The buck stops with Mayor Landrieu and the entire City Council for the mounting problems at the Sewerage & Water Board. Citizens who mopped up last weekend or are worried about today’s lack of pumping capacity have no one to blame but their elected officials – all of whom have clearly failed them.
Though not the most affable fellow, the widely respected Cedric Grant took on the Herculean task of trying to reform the city’s most entrenched, good-old-boy public agency in 2014. Grant quickly found that bringing change, especially weeding out ineffective staff and modernizing operations would not be fast or easy.
Mayor Landrieu made the problem even worse when he led an effort to remove the City Councilmembers who historically served on the board and replace them with more of his appointees.
By serving on the Board, Councilmembers had an easy way to better understand or question the agency’s internal operating procedures and priorities. Unlike the airport, the Council does not have a dedicated committee that monitors the board. Perhaps the S&WB should be added to the monthly agenda of the Council’s Utilities Committee.
Even without seats on the board, the Council still approves the agency’s annual budget and can call them to address the Council anytime. Many citizens believe it is the obligation of every Councilmember to be fully knowledgeable about the agency’s daily operations, construction priorities and long-term needs.
The real issue is money and priorities. The S&WB’s equipment and infrastructure is antiquated. As we see today, even repairing broken pumps is time consuming. Often parts have to be specially manufactured. The S&WB maintenance budget is woefully underfunded. Catch basins are often clogged not just with normal debris but with a asphalt and other construction materials from road or sewer repairs.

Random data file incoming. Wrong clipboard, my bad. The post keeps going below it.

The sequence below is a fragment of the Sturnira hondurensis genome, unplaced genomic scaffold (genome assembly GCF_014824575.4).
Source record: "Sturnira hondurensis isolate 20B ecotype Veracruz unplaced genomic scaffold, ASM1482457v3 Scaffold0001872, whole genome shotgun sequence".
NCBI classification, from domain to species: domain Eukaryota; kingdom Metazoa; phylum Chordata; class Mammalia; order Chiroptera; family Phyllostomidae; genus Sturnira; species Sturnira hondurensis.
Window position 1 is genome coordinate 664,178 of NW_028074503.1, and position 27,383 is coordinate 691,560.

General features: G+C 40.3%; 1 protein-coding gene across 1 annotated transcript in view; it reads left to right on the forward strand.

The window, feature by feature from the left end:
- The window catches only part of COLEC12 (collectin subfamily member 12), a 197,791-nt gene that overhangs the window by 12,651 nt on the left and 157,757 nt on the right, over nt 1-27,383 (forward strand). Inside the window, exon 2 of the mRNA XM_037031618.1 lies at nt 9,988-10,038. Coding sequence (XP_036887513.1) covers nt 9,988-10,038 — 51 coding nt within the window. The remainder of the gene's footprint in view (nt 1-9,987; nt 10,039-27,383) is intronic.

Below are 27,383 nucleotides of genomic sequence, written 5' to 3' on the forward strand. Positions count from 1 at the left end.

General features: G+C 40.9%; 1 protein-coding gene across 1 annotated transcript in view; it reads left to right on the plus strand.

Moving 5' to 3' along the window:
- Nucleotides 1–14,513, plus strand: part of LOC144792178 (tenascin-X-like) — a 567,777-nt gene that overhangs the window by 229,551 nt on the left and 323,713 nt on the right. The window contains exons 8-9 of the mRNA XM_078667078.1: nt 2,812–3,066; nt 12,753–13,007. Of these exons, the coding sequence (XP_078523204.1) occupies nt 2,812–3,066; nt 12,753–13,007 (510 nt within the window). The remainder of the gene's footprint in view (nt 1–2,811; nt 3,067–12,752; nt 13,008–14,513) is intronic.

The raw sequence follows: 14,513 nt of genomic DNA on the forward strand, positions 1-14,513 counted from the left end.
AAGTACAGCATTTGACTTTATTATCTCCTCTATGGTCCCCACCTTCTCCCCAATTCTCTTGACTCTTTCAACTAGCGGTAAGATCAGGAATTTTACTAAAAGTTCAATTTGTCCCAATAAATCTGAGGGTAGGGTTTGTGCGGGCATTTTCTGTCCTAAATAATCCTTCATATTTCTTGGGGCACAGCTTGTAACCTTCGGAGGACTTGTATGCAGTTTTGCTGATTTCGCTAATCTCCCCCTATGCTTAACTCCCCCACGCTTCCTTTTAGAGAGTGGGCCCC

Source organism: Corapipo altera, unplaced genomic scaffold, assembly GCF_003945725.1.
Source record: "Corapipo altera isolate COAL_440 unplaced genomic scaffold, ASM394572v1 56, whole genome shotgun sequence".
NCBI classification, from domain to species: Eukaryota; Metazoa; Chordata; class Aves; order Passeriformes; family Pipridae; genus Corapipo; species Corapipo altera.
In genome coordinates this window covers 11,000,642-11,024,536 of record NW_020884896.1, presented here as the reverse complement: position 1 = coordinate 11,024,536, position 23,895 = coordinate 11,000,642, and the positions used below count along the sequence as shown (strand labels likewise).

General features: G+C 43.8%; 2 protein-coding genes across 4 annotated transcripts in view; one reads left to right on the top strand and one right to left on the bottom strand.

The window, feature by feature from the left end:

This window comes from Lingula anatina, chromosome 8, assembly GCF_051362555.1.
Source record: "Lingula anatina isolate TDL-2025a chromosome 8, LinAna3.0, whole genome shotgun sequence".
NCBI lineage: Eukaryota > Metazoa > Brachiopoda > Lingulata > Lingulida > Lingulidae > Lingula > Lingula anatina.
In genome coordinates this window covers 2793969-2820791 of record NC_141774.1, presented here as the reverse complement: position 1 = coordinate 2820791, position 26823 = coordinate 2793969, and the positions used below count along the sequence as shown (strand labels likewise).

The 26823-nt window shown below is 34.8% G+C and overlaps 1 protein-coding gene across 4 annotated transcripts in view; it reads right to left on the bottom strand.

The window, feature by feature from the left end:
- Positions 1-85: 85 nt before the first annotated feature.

Even if your catch basin is operating, the network of pipes that carry your water to the pumps don’t function properly due to lack of long-term maintenance. Re-evaluating the annual maintenance schedule for pumps must be done. There also appears to be problems getting contracts expedited for sewer and other public works projects. Perhaps the City must hire more experienced engineers to properly supervise the projects.
Uptown residents were lucky this past weekend. Though the massive SELA-funded reconstruction projects on Louisiana, Napoleon, Jefferson and other streets caused significant inconvenience, all the pipes and catch basins were replaced which will minimize future flooding, except during catastrophes. Mid-city residents only wish they had it so good.
Even though S&WB rates have gone up and federal dollars are at hand, the agency needs a dedicated long-term funding source for maintenance. Perhaps the city should re-prioritize the use of existing millage to find the dollars needed.
Since hurricane season is far from over, the City’s on-going drainage and flooding problems have emerged as a major campaign issue. With today’s announcement from the National Hurricane Center that an increased number of hurricanes are expected this year, the mayor and council must move quickly to get matters under control before New Orleans floats away.
Danae Columbus, who has had a 30-year career in politics and public relations, offers her opinions on Thursdays. Her career includes stints at City Hall, the Dock Board and the Orleans Parish School Board and former clients such as District Attorney Leon Cannizzaro, City Council members Stacy Head and Jared Brossett, Foster Campbell, Lt. Gov. Jay Dardenne, former Sheriff Charles Foti and former Councilwoman Cynthia Hedge-Morrell. Her current clients include District B City Council candidate Seth Bloom and At-Large City Council candidate Helena Moreno.